$1.7 million in grants

The ongoing question regarding what professors do during their out of class hours was answered late last month when Brock professors were awarded nearly $1.7 million in research grants from two funding organizations, The Natural Sciences Research Council (NSERC) and The Social Sciences and Humanities Research Council (SSHRC.)
The NSERC grants totaled $1,186,459, which will fund projects in the fields of biology, chemistry, computer science, earth sciences, mathematics, physical education, physics and psychology, with $346,700 going to fund new projects. Most prominently is Gaynor Spencer, an assistant professor in the department of biological sciences’ study into how brain cell connections form during development and later change during learning and memory. Spencer received an equipment grant of $101,876 to create a sterile environment in which to isolate the nerve cells of pond snails as well as purchase specialized equipment to examine those cells.
The SSHRC grants amounted to $488,459 to fund projects in education, political science, child and youth studies, sustainable agriculture and other areas, with $78,816 going to new projects. Included in this is a third and final year of a study on the impact of birth order into sexual orientation by Tony Bogaert, an assistant professor in the department of community and health sciences.
“What we’ve found so far is that birth order does impact on men,” said Bogaert. “What we’re trying to find out now in whether, in fact, there is an impact on women.”
In addition to greatly improving the worlds of the professors involved, the money is also making other important people around the university very happy.
“Brock’s increasing role as a leader in research and development is evident by our faculty’s success in winning awards from Canada’s major funding agencies,” said Jack Miller, associate vice-president, research and dean of graduate studies. “Through their commitment and dedication to research, our professors make enormous contributions to the university’s teaching and learning environment.”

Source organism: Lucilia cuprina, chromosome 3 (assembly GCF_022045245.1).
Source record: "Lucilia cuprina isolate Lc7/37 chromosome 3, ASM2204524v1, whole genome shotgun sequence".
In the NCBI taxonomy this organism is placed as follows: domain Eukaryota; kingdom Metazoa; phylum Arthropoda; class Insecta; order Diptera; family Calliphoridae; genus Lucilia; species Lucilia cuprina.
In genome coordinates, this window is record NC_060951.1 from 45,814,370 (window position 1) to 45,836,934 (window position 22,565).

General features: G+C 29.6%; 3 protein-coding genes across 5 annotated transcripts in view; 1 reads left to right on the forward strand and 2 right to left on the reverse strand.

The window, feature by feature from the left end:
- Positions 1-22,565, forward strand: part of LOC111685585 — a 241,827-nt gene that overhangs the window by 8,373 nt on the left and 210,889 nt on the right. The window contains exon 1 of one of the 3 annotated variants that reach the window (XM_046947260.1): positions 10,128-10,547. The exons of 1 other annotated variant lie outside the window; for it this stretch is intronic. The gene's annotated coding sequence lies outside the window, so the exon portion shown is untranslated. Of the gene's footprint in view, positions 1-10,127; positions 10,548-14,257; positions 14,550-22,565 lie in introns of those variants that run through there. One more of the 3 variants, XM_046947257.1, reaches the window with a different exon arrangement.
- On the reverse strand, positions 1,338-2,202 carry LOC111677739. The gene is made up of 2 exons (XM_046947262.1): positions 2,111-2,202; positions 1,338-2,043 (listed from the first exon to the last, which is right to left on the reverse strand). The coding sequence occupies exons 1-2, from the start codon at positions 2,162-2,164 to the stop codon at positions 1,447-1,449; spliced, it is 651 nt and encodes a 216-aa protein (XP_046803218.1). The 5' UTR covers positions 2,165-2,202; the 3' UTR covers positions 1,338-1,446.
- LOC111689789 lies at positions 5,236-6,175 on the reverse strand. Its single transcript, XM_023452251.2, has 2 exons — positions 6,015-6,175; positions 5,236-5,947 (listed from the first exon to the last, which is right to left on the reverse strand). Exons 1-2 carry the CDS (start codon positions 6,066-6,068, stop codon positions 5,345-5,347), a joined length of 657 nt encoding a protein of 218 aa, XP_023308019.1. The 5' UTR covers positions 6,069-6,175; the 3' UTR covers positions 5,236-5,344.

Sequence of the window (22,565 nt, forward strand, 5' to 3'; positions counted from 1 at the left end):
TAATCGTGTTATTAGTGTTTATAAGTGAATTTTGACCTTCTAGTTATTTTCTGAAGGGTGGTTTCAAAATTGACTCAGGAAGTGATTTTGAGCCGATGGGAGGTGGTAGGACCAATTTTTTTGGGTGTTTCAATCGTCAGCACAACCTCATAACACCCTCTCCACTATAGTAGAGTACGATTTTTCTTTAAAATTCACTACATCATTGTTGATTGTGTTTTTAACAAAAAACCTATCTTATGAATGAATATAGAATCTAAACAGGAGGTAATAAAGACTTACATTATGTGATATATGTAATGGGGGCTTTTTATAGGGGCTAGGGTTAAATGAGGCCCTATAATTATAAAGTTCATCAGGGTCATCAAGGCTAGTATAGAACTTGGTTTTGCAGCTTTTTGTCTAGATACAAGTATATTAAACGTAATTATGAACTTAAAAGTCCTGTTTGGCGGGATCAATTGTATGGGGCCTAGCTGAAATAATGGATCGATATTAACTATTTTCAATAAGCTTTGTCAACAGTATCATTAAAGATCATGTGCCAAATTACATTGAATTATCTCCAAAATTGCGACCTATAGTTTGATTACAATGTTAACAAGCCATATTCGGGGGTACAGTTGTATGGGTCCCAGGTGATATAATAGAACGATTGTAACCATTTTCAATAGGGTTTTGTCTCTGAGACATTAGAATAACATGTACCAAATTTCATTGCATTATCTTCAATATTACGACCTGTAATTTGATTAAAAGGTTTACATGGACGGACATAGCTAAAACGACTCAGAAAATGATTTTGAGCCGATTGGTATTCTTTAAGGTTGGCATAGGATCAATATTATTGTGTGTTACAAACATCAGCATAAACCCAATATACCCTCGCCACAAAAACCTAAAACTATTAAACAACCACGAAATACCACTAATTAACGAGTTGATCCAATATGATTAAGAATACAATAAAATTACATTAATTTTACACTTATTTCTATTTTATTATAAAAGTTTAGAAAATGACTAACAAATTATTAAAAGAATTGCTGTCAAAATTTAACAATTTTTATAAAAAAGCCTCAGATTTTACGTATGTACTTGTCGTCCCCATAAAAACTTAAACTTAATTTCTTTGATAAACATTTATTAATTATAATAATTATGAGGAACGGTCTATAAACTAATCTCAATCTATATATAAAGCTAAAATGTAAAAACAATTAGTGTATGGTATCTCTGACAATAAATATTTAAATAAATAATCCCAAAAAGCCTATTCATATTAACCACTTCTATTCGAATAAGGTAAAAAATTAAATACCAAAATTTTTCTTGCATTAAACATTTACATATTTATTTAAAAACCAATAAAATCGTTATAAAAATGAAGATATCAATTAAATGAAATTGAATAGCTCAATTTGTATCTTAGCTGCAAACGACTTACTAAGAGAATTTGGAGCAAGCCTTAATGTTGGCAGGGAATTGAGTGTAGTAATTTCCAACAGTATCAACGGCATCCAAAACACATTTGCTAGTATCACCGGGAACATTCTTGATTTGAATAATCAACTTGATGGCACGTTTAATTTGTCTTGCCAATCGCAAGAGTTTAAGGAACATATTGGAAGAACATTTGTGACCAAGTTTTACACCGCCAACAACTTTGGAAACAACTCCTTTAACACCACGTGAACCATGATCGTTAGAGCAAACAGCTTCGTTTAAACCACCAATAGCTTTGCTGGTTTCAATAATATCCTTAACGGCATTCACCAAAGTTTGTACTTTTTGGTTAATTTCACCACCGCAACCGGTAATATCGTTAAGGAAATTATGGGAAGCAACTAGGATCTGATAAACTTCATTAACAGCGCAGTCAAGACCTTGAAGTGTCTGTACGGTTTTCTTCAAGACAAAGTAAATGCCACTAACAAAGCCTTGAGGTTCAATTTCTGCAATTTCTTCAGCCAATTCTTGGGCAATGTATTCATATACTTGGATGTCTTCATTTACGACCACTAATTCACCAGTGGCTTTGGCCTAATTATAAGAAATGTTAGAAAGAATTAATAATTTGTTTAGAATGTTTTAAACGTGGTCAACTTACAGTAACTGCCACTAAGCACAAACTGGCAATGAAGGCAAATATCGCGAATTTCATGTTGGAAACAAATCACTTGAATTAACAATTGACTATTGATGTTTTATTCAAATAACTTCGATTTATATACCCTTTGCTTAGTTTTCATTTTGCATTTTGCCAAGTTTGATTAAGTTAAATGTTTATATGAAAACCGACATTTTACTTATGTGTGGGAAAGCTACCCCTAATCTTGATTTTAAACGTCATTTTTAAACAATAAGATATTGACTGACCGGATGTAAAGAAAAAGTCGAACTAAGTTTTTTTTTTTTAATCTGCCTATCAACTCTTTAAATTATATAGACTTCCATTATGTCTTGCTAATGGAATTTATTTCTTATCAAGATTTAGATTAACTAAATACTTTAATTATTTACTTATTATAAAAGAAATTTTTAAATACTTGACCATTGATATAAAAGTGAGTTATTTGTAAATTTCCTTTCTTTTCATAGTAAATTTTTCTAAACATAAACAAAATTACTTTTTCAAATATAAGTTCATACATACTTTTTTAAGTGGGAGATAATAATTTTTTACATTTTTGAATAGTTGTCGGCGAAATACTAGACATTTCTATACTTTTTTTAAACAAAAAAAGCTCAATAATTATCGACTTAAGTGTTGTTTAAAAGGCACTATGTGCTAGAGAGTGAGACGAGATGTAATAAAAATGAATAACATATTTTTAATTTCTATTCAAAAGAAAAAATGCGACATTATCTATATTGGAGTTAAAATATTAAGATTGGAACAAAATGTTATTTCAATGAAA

Miller also believes that the increase in research funding will help raise the university’s profile as a research institution and improve Brock’s reputation among potential students and faculty, and more specifically, will help improve Brock’s often lackluster ranking Maclean’s annual ranking of Canadian universities.
“Every dollar in both SSHRC and NSERC goes into the Maclean’s calculation. We have been rising in that area and hopefully the increase will continue,” says Miller. He is also quick to point out that the amount of money received by Brock profs was actually greater than the amount announced.
“There are faculty members who are parts of National Centres for Excellence … from the Centre for Excellence, which gets SSHRC or NSERC money, they get money coming back to Brock. That will be reported in our Maclean’s ranking.”
The grants also mean that Brock will get another Canada Research Chair. This means that Brock will be eligible for yet more funding, and will be able to hire another faculty member using federal money.
In addition to attracting new students via an improved Maclean’s rating and putting Brock on the map as a research institution, Miller also says that the grants will also better the academic lives of current Brock students in far more tangible ways, by attracting new faculty, providing state-of-the-art equipment for use by graduate students and senior undergraduates and by providing research assistant positions for graduate students.
“We can’t find that money [for new equipment] in our budget, the only way to get it is through the research grants,” says Miller. “It’s used in training advanced undergraduates. They do fourth year theses using this equipment, and we use it in advanced courses as well. The teaching and the research are completely tied in together.”

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